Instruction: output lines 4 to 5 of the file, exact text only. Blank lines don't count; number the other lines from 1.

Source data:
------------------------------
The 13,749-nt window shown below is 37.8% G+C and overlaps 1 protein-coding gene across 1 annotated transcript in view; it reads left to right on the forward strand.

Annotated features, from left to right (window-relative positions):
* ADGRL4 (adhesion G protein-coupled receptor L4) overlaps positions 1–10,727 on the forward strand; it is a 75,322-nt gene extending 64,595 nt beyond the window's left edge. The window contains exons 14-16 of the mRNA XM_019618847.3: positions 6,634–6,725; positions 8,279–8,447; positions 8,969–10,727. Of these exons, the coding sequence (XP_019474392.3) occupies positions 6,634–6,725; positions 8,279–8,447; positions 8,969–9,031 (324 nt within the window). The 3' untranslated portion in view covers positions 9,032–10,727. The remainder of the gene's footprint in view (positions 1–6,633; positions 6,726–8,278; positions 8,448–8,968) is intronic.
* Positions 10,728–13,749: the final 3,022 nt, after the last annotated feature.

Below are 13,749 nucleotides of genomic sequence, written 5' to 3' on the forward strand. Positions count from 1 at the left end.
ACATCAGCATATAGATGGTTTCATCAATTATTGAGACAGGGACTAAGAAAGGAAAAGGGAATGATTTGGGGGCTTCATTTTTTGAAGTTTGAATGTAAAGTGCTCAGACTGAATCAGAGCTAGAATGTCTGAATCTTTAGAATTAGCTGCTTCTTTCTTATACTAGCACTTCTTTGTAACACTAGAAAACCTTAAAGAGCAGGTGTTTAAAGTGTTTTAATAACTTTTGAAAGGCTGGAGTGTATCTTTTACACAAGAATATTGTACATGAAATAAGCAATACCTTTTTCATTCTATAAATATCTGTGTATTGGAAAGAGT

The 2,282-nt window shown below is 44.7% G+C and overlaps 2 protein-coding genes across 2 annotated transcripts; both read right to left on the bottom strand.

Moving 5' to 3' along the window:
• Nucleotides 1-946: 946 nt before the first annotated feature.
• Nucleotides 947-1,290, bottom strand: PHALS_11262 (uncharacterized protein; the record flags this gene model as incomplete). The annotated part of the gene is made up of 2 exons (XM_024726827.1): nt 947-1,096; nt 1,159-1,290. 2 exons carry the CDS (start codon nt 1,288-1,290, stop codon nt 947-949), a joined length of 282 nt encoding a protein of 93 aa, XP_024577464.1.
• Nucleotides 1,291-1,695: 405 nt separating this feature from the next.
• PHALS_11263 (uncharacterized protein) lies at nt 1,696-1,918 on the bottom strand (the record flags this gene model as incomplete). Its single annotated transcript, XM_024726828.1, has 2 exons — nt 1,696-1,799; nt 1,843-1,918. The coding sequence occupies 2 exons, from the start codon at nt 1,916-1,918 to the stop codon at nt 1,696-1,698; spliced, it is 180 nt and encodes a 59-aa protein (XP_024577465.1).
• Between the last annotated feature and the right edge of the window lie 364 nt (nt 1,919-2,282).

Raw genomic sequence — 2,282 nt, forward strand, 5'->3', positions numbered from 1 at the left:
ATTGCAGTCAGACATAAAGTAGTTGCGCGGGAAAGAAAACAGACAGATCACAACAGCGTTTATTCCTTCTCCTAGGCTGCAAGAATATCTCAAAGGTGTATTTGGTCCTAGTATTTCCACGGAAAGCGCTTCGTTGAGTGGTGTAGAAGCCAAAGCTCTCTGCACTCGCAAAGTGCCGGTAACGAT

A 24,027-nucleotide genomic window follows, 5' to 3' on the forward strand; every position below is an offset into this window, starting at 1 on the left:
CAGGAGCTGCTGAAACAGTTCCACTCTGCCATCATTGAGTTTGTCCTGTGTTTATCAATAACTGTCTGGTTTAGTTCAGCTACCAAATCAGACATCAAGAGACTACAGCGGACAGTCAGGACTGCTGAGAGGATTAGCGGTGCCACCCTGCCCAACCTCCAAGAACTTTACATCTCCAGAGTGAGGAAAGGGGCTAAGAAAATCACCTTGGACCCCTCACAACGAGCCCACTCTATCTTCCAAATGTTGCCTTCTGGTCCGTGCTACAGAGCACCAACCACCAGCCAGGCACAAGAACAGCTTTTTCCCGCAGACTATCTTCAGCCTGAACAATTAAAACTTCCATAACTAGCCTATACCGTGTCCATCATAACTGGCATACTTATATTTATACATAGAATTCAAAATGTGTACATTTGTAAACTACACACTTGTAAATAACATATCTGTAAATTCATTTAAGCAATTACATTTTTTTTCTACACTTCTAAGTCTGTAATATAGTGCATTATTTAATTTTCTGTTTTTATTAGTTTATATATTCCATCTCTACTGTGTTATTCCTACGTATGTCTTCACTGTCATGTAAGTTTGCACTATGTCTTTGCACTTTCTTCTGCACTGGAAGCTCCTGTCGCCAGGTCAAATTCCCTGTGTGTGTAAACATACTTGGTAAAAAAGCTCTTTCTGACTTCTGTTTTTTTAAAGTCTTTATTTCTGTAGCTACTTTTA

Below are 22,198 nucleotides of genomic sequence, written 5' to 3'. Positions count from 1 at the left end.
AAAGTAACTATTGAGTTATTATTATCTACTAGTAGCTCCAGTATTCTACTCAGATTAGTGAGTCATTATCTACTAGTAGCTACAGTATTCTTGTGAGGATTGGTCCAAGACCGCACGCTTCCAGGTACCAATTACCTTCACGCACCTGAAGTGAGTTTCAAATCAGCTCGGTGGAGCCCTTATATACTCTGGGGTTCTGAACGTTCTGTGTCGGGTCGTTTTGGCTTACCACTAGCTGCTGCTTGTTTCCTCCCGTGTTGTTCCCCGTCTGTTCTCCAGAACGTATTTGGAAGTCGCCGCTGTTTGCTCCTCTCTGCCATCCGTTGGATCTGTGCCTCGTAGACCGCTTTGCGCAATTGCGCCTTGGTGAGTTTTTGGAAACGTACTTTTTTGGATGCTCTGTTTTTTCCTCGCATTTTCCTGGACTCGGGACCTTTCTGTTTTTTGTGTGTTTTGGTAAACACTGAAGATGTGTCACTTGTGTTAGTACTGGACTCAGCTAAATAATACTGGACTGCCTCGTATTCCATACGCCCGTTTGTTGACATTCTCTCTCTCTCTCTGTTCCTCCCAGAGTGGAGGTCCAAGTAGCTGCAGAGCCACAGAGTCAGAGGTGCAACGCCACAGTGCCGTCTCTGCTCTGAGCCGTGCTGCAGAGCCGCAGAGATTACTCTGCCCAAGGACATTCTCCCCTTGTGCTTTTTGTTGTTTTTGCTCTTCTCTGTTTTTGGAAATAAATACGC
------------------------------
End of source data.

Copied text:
* Positions 10,728–13,749: the final 3,022 nt, after the last annotated feature.

Below are 13,749 nucleotides of genomic sequence, written 5' to 3' on the forward strand. Positions count from 1 at the left end.